9 Best Mountain Dogs

Man's best friend on a pow day

Ever dreamed of moving to the mountains and settling down? Get a nice house, a splitboard, a dog – it’s the ultimate fantasy, and one that’s surprisingly easy to accomplish if you’re willing to tear yourself away from the trappings of life in the UK, but that’s a story for another article… For now we’ll focus on the four-legged part of the plan: powder pooches!

Whilst there are tons of dog breeds that thrive in a mountain environment, not to mention cross-breeds, we’ve picked out a few that from our travel experiences that compliment an active, backcountry-based existence the best, whilst sneaking in a couple of Insta-famous dogs owned by pros. Brandon Cocard’s even has its own account! And as always, feel free to weigh in on how we’ve missed out your favourite canine variety in the comments below.

Our video editor @samuelmcmahon and his best friend dropping into some lines together in an abandoned #Avoriaz last week #splitboarding #dogswhoride @avoriaz1800 @avoriazsz #ukshred

A video posted by Whitelines Snowboarding (@whitelines_snowboarding) on

Australian Shepherd

OK, so we might be a little biased here as Whitelines’ own canine mascot is an aussie, but we’re far from the only snowboarders to recognise these Californian-originating (yeah, the Australian name is pretty misleading) fluff bombs as the perfect mountain companion. Torstein Horgmo has a miniature version, but maybe more famously Scott Stevens has a pair that he keeps so close to his heart that in the past they were featured as the graphic on his pro-model CAPiTA board:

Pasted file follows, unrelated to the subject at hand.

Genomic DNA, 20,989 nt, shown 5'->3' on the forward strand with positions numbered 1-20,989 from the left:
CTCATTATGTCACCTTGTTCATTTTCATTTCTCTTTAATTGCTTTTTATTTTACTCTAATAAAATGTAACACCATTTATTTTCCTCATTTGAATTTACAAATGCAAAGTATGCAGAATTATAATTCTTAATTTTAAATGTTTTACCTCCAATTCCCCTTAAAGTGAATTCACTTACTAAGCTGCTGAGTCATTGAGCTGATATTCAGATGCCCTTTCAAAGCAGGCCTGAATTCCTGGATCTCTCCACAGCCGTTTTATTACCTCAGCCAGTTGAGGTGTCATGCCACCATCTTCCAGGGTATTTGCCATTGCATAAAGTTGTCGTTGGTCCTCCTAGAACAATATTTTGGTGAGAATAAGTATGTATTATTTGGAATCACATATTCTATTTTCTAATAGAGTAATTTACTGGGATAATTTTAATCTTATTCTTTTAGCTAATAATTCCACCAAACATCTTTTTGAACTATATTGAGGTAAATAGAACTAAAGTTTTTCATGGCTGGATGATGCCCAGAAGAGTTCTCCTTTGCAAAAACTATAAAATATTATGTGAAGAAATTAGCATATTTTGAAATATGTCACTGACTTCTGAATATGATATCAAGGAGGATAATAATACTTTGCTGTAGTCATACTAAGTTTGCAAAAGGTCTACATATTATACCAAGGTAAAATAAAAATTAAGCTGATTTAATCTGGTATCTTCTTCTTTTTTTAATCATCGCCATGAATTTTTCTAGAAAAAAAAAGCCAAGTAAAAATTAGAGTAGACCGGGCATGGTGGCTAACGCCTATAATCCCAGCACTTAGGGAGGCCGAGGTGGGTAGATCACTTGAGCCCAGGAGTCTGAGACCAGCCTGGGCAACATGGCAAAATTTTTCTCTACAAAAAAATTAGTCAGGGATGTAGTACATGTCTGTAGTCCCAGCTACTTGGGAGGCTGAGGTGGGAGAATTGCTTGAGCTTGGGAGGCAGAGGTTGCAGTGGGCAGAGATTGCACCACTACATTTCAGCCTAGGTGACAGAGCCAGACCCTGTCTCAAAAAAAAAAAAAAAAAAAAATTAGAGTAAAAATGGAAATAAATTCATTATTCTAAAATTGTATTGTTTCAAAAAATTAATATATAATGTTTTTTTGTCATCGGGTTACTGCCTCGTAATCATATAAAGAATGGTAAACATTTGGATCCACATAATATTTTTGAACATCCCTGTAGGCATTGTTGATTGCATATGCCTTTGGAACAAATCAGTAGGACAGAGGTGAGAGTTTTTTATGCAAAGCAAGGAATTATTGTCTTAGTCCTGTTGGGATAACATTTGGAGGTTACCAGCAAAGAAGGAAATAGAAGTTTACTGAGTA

Coming from a Tahoe climate, their double-layer coat keeps them both watertight and warm in the winter but sheds enough to keep them cool in the summer, perfect for an alpine lifestyle. As they’re very playful working dogs they love all the exercise they can get, making them ideal touring companions on the way up and down the mountain!


Whilst you might initially think of Bouncer from Neighbours when you imagine a Labrador, they’re actually pretty great in colder climates. Their playfulness makes for great riding companions, as you can see in the video above, but as they’re also highly intelligent (well, for a dog) labs are quite often used as avalanche rescue dogs by ski patrols. They’ve even got the word ‘rad’ in their name, what more could you ask for from a powder hound?

Bernese Mountain Dog

Gentle giants, the sheer size of these doesn’t make them great for your typical French apartment/Austrian basement, but out of doors Bernese Mountain Dogs are perfect for alpine climates. Originally bred to accompany Swiss dairy herders in the Alps, they’re strong enough to pull small carts, so plodding through backcountry snow is a walk in the park for them, if you’ll pardon the pun.

Siberian Husky

Mike Basich and his husky Summit. Photo: Dan Milner

Obviously these guys are perfect for a winter lifestyle, if they can stay comfortable in temperatures down to around -50°C then a typical day on the hill in Europe is no sweat for them, though be warned: they’re fiercely independent and may leave you for dust if they pick up the scent of something tasty in the woods. However, if you’re dead set on one and have the time and space to let them roam then you’d be hard-pressed to find a breed better suited to mountain living – treat them right and they’re extremely loyal in their own way.